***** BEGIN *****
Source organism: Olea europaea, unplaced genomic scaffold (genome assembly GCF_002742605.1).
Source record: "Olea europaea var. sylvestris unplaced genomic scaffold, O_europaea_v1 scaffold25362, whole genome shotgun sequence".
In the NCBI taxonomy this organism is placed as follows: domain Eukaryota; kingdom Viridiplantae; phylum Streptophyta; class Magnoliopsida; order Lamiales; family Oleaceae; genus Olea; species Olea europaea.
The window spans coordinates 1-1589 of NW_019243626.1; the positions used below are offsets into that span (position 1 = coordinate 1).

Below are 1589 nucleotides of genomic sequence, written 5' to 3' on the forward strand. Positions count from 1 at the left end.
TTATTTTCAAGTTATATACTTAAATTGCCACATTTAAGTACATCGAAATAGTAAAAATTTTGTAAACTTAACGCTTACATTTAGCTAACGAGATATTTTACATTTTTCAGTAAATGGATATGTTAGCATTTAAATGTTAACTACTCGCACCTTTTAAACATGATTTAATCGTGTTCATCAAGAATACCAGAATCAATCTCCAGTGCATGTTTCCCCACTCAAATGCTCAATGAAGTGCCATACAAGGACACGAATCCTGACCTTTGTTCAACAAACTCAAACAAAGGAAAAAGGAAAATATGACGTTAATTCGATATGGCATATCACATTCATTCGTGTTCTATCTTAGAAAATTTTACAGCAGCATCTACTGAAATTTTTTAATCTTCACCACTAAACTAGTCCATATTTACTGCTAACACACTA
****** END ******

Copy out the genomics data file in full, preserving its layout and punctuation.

Source organism: Olea europaea, unplaced genomic scaffold (genome assembly GCF_002742605.1).
Source record: "Olea europaea var. sylvestris unplaced genomic scaffold, O_europaea_v1 scaffold25362, whole genome shotgun sequence".
In the NCBI taxonomy this organism is placed as follows: domain Eukaryota; kingdom Viridiplantae; phylum Streptophyta; class Magnoliopsida; order Lamiales; family Oleaceae; genus Olea; species Olea europaea.
The window spans coordinates 1-1589 of NW_019243626.1; the positions used below are offsets into that span (position 1 = coordinate 1).

Below are 1589 nucleotides of genomic sequence, written 5' to 3' on the forward strand. Positions count from 1 at the left end.
TTATTTTCAAGTTATATACTTAAATTGCCACATTTAAGTACATCGAAATAGTAAAAATTTTGTAAACTTAACGCTTACATTTAGCTAACGAGATATTTTACATTTTTCAGTAAATGGATATGTTAGCATTTAAATGTTAACTACTCGCACCTTTTAAACATGATTTAATCGTGTTCATCAAGAATACCAGAATCAATCTCCAGTGCATGTTTCCCCACTCAAATGCTCAATGAAGTGCCATACAAGGACACGAATCCTGACCTTTGTTCAACAAACTCAAACAAAGGAAAAAGGAAAATATGACGTTAATTCGATATGGCATATCACATTCATTCGTGTTCTATCTTAGAAAATTTTACAGCAGCATCTACTGAAATTTTTTAATCTTCACCACTAAACTAGTCCATATTTACTGCTAACACACTA